Olympics 2012: USA Archers Take Silver for First American Medal
WESTMINSTER, England — You don’t get any closer to winning gold than the U.S. male archers did Saturday at Lord’s Cricket Grounds, a place so quintessentially British you expected them to interrupt the competition for tea time.
The Americans vanquished the reigning superpower of the sport in the Olympic team semifinals. They got the better of the most famous visually impaired athlete in the sport — a man who set a world record before the Opening Ceremony began.
They were one stunningly nerveless shot away from their first gold medal since they won in Atlanta in 1996.
They wound up settling for a silver, and the first U.S. medal of the games — and didn’t feel as if they were settling at all.
“I think everything happens for a reason. I’m really excited to win a silver medal,” said Brady Ellison, 23, of Globe, Ariz.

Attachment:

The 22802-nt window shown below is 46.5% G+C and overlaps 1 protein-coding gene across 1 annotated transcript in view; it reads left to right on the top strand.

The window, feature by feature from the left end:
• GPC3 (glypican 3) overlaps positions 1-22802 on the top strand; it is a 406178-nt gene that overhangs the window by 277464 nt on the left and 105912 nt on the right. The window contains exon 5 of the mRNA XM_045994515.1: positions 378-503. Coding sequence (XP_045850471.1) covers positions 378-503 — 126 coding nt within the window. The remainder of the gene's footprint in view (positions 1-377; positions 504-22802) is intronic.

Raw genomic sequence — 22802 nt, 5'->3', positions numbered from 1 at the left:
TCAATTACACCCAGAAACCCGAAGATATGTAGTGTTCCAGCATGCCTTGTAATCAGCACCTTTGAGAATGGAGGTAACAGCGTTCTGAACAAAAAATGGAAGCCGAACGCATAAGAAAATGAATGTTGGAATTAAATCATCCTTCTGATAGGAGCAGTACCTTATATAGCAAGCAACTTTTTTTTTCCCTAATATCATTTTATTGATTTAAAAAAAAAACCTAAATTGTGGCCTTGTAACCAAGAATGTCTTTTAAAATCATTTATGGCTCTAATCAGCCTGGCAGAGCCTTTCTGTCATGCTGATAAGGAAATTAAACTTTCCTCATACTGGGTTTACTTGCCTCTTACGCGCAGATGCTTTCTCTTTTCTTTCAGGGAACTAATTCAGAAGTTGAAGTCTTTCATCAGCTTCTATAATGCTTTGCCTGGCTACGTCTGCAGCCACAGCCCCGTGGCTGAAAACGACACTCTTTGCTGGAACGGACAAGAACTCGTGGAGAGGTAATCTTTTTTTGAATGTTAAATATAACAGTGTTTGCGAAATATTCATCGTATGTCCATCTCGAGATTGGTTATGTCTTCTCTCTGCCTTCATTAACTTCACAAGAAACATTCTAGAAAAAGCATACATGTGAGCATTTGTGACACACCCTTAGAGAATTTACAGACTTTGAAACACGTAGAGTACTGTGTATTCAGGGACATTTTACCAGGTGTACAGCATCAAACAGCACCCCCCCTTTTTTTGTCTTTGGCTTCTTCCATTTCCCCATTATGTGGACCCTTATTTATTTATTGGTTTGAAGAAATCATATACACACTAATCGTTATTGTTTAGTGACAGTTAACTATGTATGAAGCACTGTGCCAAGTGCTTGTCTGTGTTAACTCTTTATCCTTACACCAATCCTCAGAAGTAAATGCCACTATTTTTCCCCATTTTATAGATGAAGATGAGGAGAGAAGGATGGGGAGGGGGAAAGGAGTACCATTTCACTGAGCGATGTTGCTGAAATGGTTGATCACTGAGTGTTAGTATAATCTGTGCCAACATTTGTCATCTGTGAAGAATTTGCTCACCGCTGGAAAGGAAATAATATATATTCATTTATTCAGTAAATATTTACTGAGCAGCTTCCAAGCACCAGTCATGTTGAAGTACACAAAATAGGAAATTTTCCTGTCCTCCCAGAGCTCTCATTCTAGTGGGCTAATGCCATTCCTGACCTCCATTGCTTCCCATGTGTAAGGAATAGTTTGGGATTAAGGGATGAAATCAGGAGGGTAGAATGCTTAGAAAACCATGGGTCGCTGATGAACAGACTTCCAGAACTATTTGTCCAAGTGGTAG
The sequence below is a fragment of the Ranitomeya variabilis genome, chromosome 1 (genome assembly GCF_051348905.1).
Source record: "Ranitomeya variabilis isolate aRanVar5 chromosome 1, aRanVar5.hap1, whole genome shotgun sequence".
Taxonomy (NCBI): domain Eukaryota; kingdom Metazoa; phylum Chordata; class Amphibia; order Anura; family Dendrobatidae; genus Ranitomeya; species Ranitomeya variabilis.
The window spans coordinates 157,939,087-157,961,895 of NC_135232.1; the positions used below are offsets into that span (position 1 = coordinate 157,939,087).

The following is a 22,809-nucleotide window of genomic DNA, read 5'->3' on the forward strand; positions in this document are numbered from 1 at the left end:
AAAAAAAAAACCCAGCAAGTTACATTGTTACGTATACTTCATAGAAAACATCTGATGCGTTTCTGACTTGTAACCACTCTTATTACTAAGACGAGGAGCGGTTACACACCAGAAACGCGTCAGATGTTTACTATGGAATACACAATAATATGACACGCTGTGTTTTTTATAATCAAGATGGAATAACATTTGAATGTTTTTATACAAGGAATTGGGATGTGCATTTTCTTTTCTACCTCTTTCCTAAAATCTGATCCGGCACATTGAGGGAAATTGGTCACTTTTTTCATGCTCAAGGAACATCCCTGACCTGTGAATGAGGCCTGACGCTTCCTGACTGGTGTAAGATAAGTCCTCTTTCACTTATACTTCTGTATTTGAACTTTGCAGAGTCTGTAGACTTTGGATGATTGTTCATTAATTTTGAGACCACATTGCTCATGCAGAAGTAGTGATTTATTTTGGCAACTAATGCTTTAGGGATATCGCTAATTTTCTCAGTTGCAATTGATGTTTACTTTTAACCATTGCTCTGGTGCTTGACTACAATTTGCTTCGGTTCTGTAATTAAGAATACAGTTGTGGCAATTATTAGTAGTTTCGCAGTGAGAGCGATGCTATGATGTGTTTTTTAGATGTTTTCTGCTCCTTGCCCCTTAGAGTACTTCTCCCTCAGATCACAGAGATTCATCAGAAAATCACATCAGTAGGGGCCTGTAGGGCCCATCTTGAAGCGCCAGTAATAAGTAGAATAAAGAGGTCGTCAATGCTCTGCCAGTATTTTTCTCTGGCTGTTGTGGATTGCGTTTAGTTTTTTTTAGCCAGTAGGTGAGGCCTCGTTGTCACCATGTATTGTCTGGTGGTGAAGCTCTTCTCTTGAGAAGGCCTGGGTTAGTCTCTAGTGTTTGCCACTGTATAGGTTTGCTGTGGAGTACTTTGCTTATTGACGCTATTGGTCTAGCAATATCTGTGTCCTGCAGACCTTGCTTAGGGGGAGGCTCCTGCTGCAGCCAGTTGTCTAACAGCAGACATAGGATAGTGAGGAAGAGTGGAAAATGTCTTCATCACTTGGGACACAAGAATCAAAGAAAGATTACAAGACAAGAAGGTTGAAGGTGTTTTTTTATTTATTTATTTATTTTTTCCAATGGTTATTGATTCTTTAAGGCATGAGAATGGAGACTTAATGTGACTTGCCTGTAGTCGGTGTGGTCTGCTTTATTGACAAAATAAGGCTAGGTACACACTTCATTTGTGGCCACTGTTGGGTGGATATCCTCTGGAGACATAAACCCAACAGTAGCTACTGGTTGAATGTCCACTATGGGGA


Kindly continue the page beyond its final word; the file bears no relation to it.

Said Kisik Lee, the U.S. coach who has made dramatic improvements since taking over the team in 2006: “It would’ve been better to win a gold medal, but (archery is so competitive these days), every medal is great.”
Ellison and teammates Jacob Wukie of Oak Harbor, Ohio, and Jake Kaminski of Elma, N.Y., managed a shocking upset in the semis, knocking out South Korea, the three-time defending Olympic champion, 224-219, as all three U.S. archers hit the bull's-eye from 70 meters away on their final shots.
Im Dong-hyun broke his own world record Friday in the 72-arrow event, scoring 699 of a possible 720, a feat that triggered widespread reports about “the blind archer.”
Im has a visual impairment, but he insists his disability has been “very exaggerated,” and drives a car without glasses. Besides, he is far-sighted so hitting a target he describes As looking like “a drop of paint in the water” is no huge issue.
After South Korea won the bronze over Mexico, the U.S. battled Italy for the gold, and held a 218-209 lead going into the final shot of the competition. Up stepped Michele Frangilli, a hefty 36-year-old and five-time world champion. An eight would give the U.S. a gold, a nine would force a one-minute shoot-off.
Frangilli hit the bullseye for a 10, ending years of Olympic frustration.
“I’ve been chasing this medal for 16 years,” Frangilli said. “I knew that I had to score 10. I felt incredible pressure. So I decided to empty my mind of all this.”
By Daily News, 29/07/2012